Boston University graduate students revive union campaign, citing low wages amid high cost of living


Boston University graduate student workers plan to try to form a union, according to a press release sent Monday, which says many of the institution’s more than 3,000 graduate students are struggling to afford life near campus.

An earlier campaign at the private university stalled under the Trump administration, when the National Labor Relations Board — then made up of all Trump-appointed members — seemed poised to block new graduate student unions in 2019. The university administration also objected to the earlier effort. .

Now that this proposed rule has been scrapped and Joe Biden is more pro-worker, BU organizers are back in the fight.

Doctoral students generally pay no tuition fees and receive stipends based on their work as teachers and researchers. In the last academic year at Boston University, those stipends were at least $24,521 for eight months, or $36,782 for full-year work.

Weston Koenn, a graduate student from Los Angeles, leaves the Boston University student union building as he walks through the studentless Boston campus on July 23, 2020. (Charles Krupa/AP)

Alex Lion, a fifth-year graduate student in biology and part of the organizing effort, says these stipends are relatively low compared to other local institutions and leave many BU graduate students earning significantly less. than a living wage. (An online calculator hosted by MIT researchers estimates that the annual living wage in the Boston metro area is about $47,000 for a single adult with no children.)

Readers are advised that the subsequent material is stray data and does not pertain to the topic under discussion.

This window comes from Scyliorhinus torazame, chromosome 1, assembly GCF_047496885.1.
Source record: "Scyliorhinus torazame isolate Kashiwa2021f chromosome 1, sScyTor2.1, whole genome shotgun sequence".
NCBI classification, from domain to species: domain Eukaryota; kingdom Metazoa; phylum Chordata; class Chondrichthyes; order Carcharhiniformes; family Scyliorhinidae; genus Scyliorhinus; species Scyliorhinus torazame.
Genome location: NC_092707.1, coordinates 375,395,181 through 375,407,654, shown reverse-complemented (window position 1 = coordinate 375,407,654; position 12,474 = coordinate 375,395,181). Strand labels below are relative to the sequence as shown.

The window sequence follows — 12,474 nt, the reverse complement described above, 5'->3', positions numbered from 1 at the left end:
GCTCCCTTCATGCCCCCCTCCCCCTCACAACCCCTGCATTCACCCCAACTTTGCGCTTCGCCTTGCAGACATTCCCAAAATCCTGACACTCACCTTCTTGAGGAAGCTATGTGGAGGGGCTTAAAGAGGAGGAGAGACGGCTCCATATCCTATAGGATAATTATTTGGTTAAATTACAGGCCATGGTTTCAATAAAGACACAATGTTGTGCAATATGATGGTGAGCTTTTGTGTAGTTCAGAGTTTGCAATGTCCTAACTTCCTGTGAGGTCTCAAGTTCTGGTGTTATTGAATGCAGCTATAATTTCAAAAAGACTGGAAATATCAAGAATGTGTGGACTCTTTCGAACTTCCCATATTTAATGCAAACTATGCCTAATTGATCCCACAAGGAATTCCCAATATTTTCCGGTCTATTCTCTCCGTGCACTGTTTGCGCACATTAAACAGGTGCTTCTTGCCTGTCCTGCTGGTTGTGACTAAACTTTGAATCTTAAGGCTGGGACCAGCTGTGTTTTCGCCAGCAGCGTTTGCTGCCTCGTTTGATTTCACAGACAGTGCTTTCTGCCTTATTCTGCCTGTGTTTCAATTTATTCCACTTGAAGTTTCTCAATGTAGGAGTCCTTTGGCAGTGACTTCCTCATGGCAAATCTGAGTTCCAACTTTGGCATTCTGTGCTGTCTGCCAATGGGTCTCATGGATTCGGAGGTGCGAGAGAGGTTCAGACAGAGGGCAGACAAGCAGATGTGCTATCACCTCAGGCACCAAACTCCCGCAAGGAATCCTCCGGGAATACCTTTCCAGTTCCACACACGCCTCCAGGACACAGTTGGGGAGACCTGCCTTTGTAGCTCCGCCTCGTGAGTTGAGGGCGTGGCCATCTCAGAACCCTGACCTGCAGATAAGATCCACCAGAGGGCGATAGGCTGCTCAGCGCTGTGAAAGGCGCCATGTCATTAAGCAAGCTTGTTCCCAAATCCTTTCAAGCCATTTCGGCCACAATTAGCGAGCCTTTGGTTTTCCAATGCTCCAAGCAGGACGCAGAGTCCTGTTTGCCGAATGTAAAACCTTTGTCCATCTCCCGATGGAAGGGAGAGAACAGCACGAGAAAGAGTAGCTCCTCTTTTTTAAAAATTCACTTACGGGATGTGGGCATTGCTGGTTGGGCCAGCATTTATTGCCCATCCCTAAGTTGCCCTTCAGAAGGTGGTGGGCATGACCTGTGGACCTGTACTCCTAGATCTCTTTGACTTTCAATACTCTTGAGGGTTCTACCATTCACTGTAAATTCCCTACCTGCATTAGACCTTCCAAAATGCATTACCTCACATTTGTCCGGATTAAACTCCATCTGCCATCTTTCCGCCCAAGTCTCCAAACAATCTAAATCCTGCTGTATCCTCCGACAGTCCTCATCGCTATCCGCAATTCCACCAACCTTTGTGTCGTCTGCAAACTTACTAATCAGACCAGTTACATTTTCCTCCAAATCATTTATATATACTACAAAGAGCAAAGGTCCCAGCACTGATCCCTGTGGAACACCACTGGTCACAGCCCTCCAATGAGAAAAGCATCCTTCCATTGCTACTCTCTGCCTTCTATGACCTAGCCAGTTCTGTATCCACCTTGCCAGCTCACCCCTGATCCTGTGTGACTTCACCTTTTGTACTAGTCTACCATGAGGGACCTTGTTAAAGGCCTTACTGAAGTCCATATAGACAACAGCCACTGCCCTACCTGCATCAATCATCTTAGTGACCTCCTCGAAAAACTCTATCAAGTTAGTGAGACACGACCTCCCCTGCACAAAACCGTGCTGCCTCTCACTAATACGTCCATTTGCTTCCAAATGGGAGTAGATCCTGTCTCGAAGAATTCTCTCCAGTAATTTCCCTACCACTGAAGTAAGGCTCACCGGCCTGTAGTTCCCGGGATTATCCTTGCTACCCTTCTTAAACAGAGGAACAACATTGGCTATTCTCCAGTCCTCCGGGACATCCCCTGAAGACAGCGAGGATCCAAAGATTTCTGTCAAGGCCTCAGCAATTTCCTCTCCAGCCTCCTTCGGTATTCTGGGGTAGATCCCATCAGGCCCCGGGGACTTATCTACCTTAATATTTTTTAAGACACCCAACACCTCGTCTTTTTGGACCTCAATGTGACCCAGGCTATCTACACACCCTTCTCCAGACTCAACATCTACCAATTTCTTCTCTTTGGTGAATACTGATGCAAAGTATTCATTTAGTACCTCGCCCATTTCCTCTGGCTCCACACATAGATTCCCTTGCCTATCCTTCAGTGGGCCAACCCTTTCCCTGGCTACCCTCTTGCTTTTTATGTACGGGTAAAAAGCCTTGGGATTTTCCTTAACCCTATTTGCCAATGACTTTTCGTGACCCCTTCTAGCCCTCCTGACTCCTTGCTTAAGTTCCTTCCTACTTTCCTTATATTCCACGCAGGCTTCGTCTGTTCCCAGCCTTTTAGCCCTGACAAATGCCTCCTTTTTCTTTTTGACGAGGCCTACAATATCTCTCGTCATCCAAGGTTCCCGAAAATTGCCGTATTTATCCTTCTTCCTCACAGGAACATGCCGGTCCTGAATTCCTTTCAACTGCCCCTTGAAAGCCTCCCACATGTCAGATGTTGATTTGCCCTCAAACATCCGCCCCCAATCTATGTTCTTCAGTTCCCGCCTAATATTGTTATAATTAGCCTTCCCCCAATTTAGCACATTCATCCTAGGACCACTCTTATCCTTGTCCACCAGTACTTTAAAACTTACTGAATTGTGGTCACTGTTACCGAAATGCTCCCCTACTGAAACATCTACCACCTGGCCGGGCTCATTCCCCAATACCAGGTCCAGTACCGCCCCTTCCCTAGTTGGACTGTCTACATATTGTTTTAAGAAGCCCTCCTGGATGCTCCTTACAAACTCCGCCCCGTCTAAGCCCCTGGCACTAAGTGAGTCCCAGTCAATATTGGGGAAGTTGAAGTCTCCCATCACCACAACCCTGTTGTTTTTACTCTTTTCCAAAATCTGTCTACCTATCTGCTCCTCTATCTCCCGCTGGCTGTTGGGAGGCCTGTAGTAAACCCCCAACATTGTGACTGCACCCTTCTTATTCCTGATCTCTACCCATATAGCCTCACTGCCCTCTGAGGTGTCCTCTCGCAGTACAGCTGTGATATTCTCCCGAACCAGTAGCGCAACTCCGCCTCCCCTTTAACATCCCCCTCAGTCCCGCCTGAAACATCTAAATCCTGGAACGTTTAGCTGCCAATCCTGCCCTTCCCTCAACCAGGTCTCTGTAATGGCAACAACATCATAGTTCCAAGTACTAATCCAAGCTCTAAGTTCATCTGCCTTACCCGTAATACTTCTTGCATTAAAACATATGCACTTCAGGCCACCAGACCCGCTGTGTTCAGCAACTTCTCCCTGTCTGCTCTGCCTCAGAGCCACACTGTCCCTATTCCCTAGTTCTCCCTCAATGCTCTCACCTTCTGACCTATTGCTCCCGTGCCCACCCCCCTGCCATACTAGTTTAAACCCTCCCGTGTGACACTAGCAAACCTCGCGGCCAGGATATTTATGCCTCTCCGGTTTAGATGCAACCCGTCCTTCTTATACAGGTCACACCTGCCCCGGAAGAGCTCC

Lion said a low and erratic salary has sometimes pushed her to extreme savings over the past four years: sharing an apartment with four or more roommates, skipping meals or bus rides, or “neglecting[ing] get medical attention. »

“We think we’re not appreciated for the work we do for the university,” Lion said.

Another organizer, Greer Hamilton, a fourth-year graduate student in the university’s school of social work, said she worked “two to three jobs” off campus for months when she had to go without allowance – but that many international students are not. t allowed to do the same under their visas.

The student organizers hope to join Local 509 of the Service Employees International Union. Their goals include workload limits, better salaries and year-round stipends, more affordable health care, and specific supports for international graduate students.

Boston University officials declined to comment on the labor campaign, citing a policy of not commenting on labor issues. (Boston University holds the broadcast license for WBUR.)

Organizers said they were ready to push for a union no matter who leads BU, whose endowment is now valued at more than $3 billion. They announced the conduct on Sept. 2, five days before longtime BU President Robert Brown announced he will step down from the post at the end of this academic year.

But Lion says a sense of momentum in greater Boston and beyond played a part. BU graduate students have observed successful campaigns at Harvard, MIT, and Tufts over the past five years and are aware of a growing “national movement” toward organized workplaces.

Lion says today’s union leaders at BU are “energized” and hope to form the union – and negotiate a first contract – within the next year.


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